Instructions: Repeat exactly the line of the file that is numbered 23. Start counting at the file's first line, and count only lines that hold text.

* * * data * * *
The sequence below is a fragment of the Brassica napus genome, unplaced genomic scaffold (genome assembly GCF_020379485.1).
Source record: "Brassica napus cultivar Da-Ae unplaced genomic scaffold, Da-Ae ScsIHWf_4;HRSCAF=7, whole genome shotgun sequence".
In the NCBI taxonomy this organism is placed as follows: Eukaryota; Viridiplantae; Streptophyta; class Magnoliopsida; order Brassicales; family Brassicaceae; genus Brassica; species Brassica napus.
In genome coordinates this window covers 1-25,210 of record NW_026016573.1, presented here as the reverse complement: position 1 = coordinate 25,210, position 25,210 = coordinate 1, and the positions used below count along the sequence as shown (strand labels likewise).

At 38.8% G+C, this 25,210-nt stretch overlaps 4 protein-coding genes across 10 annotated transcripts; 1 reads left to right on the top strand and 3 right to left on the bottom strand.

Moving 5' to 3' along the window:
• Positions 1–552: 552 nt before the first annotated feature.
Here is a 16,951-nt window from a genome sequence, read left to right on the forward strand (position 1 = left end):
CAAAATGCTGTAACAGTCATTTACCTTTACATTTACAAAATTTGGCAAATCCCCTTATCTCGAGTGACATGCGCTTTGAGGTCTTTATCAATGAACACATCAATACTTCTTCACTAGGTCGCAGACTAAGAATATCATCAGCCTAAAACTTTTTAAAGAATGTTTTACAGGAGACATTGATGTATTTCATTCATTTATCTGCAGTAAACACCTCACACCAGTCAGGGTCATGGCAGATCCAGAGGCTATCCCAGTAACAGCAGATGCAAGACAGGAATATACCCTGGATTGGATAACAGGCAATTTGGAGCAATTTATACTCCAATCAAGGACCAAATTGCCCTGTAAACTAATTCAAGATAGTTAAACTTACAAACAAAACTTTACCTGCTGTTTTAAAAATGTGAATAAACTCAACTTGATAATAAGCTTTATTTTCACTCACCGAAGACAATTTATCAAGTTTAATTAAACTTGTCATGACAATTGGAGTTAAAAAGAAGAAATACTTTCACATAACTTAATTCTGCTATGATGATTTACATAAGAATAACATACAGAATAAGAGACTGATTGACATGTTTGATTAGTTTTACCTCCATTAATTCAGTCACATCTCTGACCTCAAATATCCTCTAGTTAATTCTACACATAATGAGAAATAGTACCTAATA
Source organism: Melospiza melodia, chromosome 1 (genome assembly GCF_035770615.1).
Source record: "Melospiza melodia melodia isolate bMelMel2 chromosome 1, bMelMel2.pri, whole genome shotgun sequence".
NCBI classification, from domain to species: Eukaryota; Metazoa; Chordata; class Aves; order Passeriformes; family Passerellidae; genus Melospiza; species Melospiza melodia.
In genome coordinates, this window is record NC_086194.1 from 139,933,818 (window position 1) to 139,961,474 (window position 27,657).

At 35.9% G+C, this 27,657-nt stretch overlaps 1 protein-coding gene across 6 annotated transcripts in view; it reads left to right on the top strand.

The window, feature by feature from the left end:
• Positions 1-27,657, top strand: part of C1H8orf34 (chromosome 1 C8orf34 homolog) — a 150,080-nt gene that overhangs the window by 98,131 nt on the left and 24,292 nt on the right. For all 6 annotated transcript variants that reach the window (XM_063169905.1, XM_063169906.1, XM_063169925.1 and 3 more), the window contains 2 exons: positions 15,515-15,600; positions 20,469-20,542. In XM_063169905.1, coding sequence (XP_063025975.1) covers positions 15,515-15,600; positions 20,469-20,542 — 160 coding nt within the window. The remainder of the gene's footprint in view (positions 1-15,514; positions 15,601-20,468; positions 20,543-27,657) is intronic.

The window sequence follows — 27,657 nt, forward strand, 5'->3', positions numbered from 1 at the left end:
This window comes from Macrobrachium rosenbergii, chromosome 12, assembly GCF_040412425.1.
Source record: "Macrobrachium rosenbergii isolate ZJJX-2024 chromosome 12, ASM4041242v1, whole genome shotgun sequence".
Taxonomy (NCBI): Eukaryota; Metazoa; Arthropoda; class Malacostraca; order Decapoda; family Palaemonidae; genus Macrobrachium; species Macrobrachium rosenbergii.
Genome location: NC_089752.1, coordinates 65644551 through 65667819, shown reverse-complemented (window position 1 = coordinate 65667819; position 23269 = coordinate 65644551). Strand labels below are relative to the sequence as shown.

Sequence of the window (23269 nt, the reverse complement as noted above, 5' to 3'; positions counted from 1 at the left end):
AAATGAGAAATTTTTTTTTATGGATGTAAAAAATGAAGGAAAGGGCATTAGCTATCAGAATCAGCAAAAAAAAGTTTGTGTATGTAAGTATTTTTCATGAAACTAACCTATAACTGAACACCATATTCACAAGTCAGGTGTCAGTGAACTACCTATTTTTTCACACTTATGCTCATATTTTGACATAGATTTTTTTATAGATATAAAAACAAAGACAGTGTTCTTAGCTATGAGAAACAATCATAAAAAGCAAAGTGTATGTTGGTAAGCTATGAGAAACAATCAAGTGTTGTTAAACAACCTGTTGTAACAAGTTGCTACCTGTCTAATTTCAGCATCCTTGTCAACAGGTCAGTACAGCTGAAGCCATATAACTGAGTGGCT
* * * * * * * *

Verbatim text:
AAATGAGAAATTTTTTTTTATGGATGTAAAAAATGAAGGAAAGGGCATTAGCTATCAGAATCAGCAAAAAAAAGTTTGTGTATGTAAGTATTTTTCATGAAACTAACCTATAACTGAACACCATATTCACAAGTCAGGTGTCAGTGAACTACCTATTTTTTCACACTTATGCTCATATTTTGACATAGATTTTTTTATAGATATAAAAACAAAGACAGTGTTCTTAGCTATGAGAAACAATCATAAAAAGCAAAGTGTATGTTGGTAAGCTATGAGAAACAATCAAGTGTTGTTAAACAACCTGTTGTAACAAGTTGCTACCTGTCTAATTTCAGCATCCTTGTCAACAGGTCAGTACAGCTGAAGCCATATAACTGAGTGGCT